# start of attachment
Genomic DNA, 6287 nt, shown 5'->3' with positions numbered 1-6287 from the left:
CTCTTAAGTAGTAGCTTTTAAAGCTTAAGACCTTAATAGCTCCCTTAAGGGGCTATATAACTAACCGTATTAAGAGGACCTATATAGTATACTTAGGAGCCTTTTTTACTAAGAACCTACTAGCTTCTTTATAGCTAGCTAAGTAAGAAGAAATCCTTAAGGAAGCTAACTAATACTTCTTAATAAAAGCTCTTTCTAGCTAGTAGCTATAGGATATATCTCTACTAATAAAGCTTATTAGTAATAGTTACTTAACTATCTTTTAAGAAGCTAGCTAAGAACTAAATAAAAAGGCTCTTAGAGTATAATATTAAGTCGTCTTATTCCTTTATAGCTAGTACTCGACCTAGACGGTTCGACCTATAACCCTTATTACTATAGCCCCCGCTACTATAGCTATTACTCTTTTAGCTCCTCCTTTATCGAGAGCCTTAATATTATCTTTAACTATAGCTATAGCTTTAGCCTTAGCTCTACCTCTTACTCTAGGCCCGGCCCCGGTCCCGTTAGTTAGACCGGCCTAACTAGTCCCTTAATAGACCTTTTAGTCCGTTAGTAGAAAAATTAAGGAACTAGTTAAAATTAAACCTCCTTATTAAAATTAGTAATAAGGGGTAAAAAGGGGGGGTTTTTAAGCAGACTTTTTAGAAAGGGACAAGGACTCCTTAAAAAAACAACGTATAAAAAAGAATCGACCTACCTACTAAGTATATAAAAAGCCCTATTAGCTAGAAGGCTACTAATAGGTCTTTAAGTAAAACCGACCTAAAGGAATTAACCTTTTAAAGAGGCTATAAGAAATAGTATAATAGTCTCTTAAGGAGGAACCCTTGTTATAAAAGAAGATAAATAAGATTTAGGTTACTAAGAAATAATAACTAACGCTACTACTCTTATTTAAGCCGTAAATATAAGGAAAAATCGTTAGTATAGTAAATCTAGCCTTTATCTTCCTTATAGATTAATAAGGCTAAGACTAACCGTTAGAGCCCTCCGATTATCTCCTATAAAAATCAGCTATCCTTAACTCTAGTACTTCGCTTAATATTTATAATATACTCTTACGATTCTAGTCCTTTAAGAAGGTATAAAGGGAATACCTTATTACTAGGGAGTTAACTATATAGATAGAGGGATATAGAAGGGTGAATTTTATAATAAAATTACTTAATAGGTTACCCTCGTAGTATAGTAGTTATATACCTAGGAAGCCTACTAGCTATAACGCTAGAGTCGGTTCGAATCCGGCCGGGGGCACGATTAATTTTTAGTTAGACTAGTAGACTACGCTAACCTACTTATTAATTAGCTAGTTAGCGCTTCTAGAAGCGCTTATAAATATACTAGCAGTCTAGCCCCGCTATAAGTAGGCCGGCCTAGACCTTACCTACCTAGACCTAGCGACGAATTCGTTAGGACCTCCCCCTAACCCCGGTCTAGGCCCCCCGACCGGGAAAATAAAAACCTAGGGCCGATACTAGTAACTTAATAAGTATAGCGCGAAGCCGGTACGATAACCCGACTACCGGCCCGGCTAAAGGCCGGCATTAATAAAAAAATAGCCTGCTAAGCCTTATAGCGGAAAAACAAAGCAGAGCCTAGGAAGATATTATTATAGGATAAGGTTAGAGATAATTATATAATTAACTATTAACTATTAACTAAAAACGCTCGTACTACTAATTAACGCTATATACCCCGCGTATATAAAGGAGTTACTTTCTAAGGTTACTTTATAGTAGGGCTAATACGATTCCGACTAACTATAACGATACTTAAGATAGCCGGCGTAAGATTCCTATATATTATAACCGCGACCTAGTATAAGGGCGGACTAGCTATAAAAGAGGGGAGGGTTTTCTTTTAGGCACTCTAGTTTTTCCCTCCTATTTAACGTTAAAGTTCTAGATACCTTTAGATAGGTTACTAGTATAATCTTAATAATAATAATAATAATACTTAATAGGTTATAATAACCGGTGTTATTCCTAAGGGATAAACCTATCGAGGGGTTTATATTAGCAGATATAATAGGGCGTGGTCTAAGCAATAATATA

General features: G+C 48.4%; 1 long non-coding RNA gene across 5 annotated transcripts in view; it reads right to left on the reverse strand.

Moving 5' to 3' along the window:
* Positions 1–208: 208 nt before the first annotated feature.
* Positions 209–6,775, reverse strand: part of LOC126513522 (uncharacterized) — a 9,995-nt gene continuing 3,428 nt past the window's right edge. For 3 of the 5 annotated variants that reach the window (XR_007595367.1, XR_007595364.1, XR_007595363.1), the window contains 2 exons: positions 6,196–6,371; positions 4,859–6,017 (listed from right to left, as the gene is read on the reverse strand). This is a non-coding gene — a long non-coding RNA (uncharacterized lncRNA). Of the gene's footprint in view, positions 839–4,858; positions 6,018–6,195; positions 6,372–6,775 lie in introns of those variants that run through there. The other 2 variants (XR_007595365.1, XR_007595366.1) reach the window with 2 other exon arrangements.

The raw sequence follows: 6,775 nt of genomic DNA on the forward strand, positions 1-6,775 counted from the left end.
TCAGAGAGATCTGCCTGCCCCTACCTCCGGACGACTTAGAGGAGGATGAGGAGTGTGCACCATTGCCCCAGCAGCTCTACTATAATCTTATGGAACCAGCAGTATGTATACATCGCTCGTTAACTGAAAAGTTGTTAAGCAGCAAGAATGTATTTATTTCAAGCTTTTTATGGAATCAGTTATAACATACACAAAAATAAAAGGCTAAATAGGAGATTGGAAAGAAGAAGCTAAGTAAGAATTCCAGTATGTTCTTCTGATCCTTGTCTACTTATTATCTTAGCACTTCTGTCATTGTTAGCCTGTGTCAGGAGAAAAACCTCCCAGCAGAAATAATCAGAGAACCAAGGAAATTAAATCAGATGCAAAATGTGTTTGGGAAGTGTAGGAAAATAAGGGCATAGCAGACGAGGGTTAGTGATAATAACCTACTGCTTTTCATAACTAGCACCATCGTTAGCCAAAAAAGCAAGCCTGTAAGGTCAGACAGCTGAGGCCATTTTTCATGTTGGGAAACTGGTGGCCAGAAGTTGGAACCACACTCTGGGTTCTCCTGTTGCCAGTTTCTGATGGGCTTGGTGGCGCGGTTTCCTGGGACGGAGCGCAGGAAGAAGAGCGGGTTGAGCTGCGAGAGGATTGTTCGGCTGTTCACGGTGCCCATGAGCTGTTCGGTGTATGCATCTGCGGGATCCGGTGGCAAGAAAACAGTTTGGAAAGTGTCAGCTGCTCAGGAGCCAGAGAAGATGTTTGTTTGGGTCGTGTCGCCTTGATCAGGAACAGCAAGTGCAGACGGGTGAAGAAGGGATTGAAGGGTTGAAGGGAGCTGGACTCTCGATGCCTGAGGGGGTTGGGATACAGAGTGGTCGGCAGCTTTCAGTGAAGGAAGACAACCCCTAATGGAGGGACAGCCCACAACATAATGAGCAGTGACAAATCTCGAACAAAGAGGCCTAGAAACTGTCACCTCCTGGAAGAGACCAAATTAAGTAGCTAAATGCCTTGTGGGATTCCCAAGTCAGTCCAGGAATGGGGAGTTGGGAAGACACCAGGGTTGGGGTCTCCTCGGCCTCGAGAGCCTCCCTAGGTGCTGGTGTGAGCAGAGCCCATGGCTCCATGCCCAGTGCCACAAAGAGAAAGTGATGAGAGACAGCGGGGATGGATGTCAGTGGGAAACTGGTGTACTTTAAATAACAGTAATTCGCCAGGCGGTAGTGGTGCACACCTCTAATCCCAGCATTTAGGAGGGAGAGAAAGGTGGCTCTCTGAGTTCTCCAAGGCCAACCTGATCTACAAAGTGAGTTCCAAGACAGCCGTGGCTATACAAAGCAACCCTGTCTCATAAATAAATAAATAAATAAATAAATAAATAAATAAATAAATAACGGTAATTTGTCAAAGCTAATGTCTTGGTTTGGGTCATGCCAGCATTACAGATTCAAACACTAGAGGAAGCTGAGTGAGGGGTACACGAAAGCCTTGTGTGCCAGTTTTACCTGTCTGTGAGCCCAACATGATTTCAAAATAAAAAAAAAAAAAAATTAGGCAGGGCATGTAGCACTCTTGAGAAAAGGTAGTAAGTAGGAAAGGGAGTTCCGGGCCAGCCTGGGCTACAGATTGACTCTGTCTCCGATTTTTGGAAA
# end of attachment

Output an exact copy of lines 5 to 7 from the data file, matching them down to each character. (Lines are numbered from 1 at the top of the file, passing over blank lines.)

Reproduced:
* Positions 1–208: 208 nt before the first annotated feature.
* Positions 209–6,775, reverse strand: part of LOC126513522 (uncharacterized) — a 9,995-nt gene continuing 3,428 nt past the window's right edge. For 3 of the 5 annotated variants that reach the window (XR_007595367.1, XR_007595364.1, XR_007595363.1), the window contains 2 exons: positions 6,196–6,371; positions 4,859–6,017 (listed from right to left, as the gene is read on the reverse strand). This is a non-coding gene — a long non-coding RNA (uncharacterized lncRNA). Of the gene's footprint in view, positions 839–4,858; positions 6,018–6,195; positions 6,372–6,775 lie in introns of those variants that run through there. The other 2 variants (XR_007595365.1, XR_007595366.1) reach the window with 2 other exon arrangements.

The raw sequence follows: 6,775 nt of genomic DNA on the forward strand, positions 1-6,775 counted from the left end.